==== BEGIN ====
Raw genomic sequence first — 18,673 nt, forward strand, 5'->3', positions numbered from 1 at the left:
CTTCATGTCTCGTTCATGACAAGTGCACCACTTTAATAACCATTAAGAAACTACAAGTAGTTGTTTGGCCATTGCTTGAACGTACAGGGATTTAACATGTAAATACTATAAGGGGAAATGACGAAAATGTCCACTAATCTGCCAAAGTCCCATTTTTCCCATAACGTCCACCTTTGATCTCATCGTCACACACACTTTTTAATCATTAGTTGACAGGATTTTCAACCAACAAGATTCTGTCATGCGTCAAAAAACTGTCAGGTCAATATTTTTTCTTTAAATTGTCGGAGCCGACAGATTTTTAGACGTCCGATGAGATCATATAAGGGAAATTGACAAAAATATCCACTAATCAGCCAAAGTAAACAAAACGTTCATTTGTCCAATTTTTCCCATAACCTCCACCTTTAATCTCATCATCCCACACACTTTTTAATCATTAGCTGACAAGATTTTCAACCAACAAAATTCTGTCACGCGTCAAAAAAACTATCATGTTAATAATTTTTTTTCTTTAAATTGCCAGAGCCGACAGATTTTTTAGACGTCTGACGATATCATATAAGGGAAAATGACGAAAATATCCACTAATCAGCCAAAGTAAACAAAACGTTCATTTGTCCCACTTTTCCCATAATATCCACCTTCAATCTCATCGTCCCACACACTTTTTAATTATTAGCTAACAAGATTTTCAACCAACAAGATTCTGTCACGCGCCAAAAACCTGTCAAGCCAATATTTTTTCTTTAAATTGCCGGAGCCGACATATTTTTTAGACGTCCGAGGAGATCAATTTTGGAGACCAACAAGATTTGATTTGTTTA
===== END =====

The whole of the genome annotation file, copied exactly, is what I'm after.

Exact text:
Raw genomic sequence first — 18,673 nt, forward strand, 5'->3', positions numbered from 1 at the left:
CTTCATGTCTCGTTCATGACAAGTGCACCACTTTAATAACCATTAAGAAACTACAAGTAGTTGTTTGGCCATTGCTTGAACGTACAGGGATTTAACATGTAAATACTATAAGGGGAAATGACGAAAATGTCCACTAATCTGCCAAAGTCCCATTTTTCCCATAACGTCCACCTTTGATCTCATCGTCACACACACTTTTTAATCATTAGTTGACAGGATTTTCAACCAACAAGATTCTGTCATGCGTCAAAAAACTGTCAGGTCAATATTTTTTCTTTAAATTGTCGGAGCCGACAGATTTTTAGACGTCCGATGAGATCATATAAGGGAAATTGACAAAAATATCCACTAATCAGCCAAAGTAAACAAAACGTTCATTTGTCCAATTTTTCCCATAACCTCCACCTTTAATCTCATCATCCCACACACTTTTTAATCATTAGCTGACAAGATTTTCAACCAACAAAATTCTGTCACGCGTCAAAAAAACTATCATGTTAATAATTTTTTTTCTTTAAATTGCCAGAGCCGACAGATTTTTTAGACGTCTGACGATATCATATAAGGGAAAATGACGAAAATATCCACTAATCAGCCAAAGTAAACAAAACGTTCATTTGTCCCACTTTTCCCATAATATCCACCTTCAATCTCATCGTCCCACACACTTTTTAATTATTAGCTAACAAGATTTTCAACCAACAAGATTCTGTCACGCGCCAAAAACCTGTCAAGCCAATATTTTTTCTTTAAATTGCCGGAGCCGACATATTTTTTAGACGTCCGAGGAGATCAATTTTGGAGACCAACAAGATTTGATTTGTTTA